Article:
5B.2 Numerical studies on the role of mesoscale convective systems during the formation of Typhoon Ketsana (2003)

Tuesday, 11 May 2010: 8:15 AM
Arizona Ballroom 2-5 (JW MArriott Starr Pass Resort)
Xinyan Lu, National Meteorological Center, Beijing, China; and K. K. W. Cheung and Y. Duan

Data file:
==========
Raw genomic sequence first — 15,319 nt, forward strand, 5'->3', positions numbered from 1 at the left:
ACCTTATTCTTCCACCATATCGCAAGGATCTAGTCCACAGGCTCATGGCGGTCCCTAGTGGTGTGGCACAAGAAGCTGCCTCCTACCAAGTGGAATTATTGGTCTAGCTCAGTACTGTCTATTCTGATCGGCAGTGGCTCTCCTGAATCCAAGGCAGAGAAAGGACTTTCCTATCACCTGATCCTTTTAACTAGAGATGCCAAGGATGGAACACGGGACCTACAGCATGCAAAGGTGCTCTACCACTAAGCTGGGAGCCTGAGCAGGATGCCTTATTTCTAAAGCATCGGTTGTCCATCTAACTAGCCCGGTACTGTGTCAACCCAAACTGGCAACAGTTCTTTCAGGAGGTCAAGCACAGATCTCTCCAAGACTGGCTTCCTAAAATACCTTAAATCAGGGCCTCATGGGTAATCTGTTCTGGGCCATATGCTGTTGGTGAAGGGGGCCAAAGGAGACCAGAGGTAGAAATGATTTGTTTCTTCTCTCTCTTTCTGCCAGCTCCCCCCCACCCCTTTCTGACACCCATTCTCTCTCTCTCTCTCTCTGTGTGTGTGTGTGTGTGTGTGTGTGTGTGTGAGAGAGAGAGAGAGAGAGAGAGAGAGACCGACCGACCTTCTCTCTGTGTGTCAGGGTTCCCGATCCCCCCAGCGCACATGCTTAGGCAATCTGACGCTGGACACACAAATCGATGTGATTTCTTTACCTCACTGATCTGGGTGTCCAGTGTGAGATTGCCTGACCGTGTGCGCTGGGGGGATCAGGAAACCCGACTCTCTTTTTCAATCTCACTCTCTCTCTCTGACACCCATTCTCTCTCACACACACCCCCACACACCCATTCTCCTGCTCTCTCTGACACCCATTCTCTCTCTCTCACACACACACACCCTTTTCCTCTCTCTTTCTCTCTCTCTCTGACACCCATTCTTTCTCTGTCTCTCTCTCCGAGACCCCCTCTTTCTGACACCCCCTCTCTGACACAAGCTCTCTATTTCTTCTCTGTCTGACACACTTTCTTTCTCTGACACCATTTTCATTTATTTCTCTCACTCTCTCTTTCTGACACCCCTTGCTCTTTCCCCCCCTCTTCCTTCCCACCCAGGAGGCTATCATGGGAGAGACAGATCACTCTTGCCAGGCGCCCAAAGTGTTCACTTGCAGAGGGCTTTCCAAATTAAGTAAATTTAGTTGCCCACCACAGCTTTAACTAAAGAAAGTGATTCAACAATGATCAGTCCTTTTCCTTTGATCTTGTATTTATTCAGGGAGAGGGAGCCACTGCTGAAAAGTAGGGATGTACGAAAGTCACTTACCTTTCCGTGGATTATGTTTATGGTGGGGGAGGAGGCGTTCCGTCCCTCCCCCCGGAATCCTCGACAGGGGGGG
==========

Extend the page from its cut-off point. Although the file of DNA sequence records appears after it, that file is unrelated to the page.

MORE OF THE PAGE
In about 60-70% of all tropical cyclones (TCs) in the western North Pacific, occurrence of mesoscale convective systems (MCSs) at multiple times was identified during the 48 hours prior to formation (Ritchie and Holland 1999; Lee et al. 2008). In particular, it was found that co-existence of MCSs during TC formation is more common in the monsoon-related synoptic patterns. Typhoon Ketsana (2003) formed in a reverse-oriented monsoon trough at 1200UTC 18 October. During the 48 hours prior to Ketsana's formation, four MCSs were observed in satellite imageries, and two of them developed almost simultaneously during 1500UTC 17 October and 0400UTC 18 October. Numerical simulations utilizing the Weather Research and Forecasting (WRF 3.1) model with highest resolution of 3 km are performed on Typhoon Ketsana. Whereas early intensification is quite well simulated, the distribution of MCSs does not exactly match with that observed. By assimilating QuikSCAT oceanic winds and SSM/I vertically integrated moisture into the WRF model by using the WRFDA 3.1 data assimilation system, improvements are obtained in terms of the large scale circulation, the evolution processes and structural features of the MCSs. Techniques are being developed to further improve the simulations of MCSs such that realistic convection episodes are reproduced in the model. Sensitivity tests are carried out to further explore the role of MCSs during the formation of Typhoon Ketsana, and the possible physical mechanisms of how the MCSs influence the formation.
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